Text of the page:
It’s also another Bandcamp Friday, which means it’s the best possible time to purchase my music.  Indeed, my entire discography (seven albums!) is just $19.98, a whopping 35% discount (just £14.76 as of 28 September 2021, according to Bing, for my newfound British readers).  That’s $2.85 (£2.10) per release, the kind of deal you only get on cassette tapes at the gas station (or from yours portly!).

What better time to spin my classic hit “Ghostly,” a spookily unhinged ballad in creepy 3/4 time, or the electronic opus “Zombie Unicorn,” featuring irregular multi-meter insanity and shades of Saint-Saëns?  They’re on Contest Winner EP and The Four Unicorns of the Apocalypse, respectively.

Not in the mood for spookiness?  Then enjoy the boppy, poppy fun of perennial fan favorite “Hipster Girl Next Door“—or the pleading piano-pop balladry of “Greek Fair.”

Are your tastes inclined in a more heavenly direction?  Then check out The Lo-Fi Hymnal, a love letter to hymn singing and playing recorded on over a tiny phone microphone.  Trust me—it’s better than it sounds!

In short, ’tis the season for merriment and fun—and for forking over your hard-earned cash to support the blogger, musician, and teacher you love:  me!

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TBT^2: The Joy of Autumn

Well, the first day of autumn was yesterday, although my Middle School Music students came into class Tuesday saying that their Geography teacher told them 21 September, rather than 22 September, was the first day of this glorious holiday.

I have little idea when the seasons calendrically begin, other than it’s always in the low-twenties of the month:  Spring in March, Summer in June, Autumn in September, and Winter in December.  As I’ve noted before on this site, in South Carolina it’s all pretty much one big season—summer—with some intermittent sprinklings of the actual season throughout the year.  That can even mean a cold front in the summer (Thy Will Be Done) or an unseasonably warm “Indian Summer” in mid-January.  I’ve sweated on New Year’s Day and Thanksgiving many times, and it’s always muggy on Halloween.

But I digress.  The discussion about when autumn really begins (some Bing!ing revealed it is 22 September this year, not 21 September) led to an impromptu crash course in songwriting.  We began listing all of the qualities of the fall, and the qualities of the then-soon-to-be-departing summer.  The students then crafted those into verses (about all the fun summertime stuff that was disappearing), with the chorus being all about how great the autumn is:  pumpkins, scarecrows, falling leaves, etc.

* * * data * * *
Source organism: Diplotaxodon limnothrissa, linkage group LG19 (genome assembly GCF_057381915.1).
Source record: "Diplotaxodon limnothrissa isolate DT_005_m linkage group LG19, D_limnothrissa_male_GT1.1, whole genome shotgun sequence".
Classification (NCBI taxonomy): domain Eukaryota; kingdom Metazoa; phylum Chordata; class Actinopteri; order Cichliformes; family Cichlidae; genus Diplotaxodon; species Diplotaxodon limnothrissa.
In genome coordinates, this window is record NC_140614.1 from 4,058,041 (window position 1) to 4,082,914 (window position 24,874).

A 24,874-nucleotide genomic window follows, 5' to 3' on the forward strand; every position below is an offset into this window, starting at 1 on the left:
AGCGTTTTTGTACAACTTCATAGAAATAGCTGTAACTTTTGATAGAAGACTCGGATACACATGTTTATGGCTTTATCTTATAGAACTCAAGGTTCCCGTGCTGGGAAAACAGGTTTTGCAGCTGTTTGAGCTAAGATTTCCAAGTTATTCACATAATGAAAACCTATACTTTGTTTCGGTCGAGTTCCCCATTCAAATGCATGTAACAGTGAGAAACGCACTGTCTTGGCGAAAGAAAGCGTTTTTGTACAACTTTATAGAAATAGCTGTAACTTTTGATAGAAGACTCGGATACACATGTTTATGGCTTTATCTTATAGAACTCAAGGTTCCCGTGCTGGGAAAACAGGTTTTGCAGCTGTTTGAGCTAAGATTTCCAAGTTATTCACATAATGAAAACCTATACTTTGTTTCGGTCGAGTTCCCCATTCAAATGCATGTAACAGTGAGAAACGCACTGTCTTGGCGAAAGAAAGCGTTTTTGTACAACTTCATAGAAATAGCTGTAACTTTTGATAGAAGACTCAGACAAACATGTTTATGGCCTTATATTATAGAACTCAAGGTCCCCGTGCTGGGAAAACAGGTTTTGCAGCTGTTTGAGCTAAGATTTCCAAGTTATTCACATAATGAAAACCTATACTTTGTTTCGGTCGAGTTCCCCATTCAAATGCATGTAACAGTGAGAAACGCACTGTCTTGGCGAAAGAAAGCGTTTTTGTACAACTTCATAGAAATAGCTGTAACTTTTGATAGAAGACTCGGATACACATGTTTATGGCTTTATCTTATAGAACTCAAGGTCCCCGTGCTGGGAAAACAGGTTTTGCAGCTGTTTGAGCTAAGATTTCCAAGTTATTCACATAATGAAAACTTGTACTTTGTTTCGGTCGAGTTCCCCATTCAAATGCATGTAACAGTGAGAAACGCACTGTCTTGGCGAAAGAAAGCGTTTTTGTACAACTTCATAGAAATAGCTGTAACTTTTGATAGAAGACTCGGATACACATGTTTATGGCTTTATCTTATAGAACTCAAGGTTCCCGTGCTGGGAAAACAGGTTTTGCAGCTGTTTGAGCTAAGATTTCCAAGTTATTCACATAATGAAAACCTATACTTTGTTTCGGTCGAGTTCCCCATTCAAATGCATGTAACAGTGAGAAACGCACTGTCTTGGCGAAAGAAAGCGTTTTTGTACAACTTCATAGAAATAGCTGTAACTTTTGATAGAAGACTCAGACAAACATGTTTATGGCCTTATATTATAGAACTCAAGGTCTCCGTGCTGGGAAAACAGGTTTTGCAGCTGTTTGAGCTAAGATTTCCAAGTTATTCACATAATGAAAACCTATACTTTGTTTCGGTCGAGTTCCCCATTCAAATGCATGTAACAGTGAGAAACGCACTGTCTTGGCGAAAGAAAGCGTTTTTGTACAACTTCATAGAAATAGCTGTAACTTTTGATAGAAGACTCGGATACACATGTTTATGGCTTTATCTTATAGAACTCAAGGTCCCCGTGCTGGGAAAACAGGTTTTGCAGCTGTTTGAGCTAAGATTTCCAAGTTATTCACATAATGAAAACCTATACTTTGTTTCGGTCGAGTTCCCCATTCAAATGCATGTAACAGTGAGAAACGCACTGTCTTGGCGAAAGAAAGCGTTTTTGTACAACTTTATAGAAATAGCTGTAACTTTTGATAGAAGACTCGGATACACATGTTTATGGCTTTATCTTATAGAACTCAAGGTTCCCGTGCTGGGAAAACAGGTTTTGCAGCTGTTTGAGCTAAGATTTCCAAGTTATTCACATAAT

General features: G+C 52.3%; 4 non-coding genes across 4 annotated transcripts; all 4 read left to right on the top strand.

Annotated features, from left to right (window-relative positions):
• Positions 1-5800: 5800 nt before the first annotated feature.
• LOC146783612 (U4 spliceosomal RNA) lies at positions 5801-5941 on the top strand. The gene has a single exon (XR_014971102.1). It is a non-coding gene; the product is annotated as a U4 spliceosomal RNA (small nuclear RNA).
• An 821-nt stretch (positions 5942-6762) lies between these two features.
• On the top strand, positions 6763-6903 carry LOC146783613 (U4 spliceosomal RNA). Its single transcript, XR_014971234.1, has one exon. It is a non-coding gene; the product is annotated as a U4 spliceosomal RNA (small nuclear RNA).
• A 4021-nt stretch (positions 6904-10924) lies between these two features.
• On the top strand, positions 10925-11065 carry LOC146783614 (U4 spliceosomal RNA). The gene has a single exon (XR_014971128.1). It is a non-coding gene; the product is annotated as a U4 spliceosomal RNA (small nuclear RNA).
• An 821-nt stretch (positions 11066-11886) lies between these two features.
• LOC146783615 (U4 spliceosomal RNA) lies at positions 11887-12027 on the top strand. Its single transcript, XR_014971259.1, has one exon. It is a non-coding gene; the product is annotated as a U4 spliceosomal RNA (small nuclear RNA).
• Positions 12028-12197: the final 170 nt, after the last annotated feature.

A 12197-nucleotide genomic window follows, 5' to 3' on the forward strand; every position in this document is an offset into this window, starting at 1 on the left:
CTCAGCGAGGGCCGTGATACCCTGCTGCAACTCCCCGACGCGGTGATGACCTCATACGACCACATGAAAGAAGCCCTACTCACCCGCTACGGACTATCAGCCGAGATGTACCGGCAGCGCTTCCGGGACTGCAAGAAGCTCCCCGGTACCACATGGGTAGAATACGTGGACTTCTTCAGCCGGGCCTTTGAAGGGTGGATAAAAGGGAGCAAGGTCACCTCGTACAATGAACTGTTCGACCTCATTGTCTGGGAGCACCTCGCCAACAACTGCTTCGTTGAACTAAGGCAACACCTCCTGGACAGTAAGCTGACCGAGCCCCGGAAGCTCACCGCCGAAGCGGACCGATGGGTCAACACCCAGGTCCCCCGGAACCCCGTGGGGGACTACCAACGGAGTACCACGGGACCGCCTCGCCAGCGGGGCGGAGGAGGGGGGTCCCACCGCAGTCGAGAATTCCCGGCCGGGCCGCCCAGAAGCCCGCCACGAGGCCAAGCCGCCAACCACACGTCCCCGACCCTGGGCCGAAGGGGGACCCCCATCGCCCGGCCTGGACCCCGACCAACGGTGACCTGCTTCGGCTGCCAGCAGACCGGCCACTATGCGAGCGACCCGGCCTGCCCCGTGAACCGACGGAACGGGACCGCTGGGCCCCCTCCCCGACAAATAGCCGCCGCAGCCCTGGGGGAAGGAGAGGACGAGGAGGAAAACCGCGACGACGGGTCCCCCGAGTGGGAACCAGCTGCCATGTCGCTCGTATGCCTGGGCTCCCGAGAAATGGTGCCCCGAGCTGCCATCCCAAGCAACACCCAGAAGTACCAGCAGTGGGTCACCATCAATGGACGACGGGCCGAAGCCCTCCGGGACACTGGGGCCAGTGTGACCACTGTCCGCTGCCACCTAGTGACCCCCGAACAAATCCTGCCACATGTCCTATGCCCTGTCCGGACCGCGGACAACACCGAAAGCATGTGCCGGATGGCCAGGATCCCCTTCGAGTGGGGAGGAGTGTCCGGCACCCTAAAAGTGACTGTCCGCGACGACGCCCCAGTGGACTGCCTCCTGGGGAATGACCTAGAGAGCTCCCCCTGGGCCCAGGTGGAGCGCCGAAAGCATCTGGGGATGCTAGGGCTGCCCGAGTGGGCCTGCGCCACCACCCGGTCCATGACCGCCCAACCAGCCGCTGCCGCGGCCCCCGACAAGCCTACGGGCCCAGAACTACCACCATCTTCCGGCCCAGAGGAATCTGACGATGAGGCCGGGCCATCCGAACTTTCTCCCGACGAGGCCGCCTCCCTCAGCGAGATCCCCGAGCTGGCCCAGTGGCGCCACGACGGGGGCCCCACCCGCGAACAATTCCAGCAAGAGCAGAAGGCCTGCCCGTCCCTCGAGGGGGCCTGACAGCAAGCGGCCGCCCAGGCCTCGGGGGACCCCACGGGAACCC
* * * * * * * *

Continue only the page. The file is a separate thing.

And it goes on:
The kids ate it up.  I made up some cheesy crooner melody to go with it as a placeholder, but a precocious seventh grader began experimenting with an unusual C-Db-Eb chord sequence, which completely changed the melody.  I broke the students into groups to begin writing new verses, and another student took it upon herself to compile the lyrics into a master Google Doc.  Another student—a visual artist trapped in Music class—supplied the artwork for our soon-to-be-hit single, featuring a scarecrow and some other creature dancing around a flaming pumpkin (it’s pretty awesome).  Our little scribe-compiler mentioned that we needed a bridge, so we’ll have to get hopping on that.

It was completely unplanned—one student even suggested, snarkily, that I hadn’t planned a lesson that day, so I created this one out of thin air.  It’s only half true:  I did have a lesson planned—we were going to write, clap, and count rhythm lines—but the discussion of autumn sparked the idea for a much more engaging lesson about writing songs (which is, essentially, writing poetry, but better—there’s music attached!).

Anyway, here’s to autumnal weather to come—and good, middle school-penned songs to go with it.

With that, here is “TBT: The Joy of Autumn” (thanks to Pontiac Dreamer for today’s picture!):

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The Joy of Renaissance Music: Palestrina’s “Pope Marcellus” Mass

It’s another school year, which means another year going through the history of Western music in Pre-AP Music Appreciation.  This week we’re diving into Renaissance music, after spending last week covering the music of the Middle Ages.

Contrary to popular belief, the Middle Ages were not a period of depressing darkness, but rather a lively age.  I certainly wouldn’t want to be a peasant pushing an ox cart full of dung, but that peasant knew his place in the universe, in the sense that he knew he was part of an ordered cosmos with God at both its head and its center.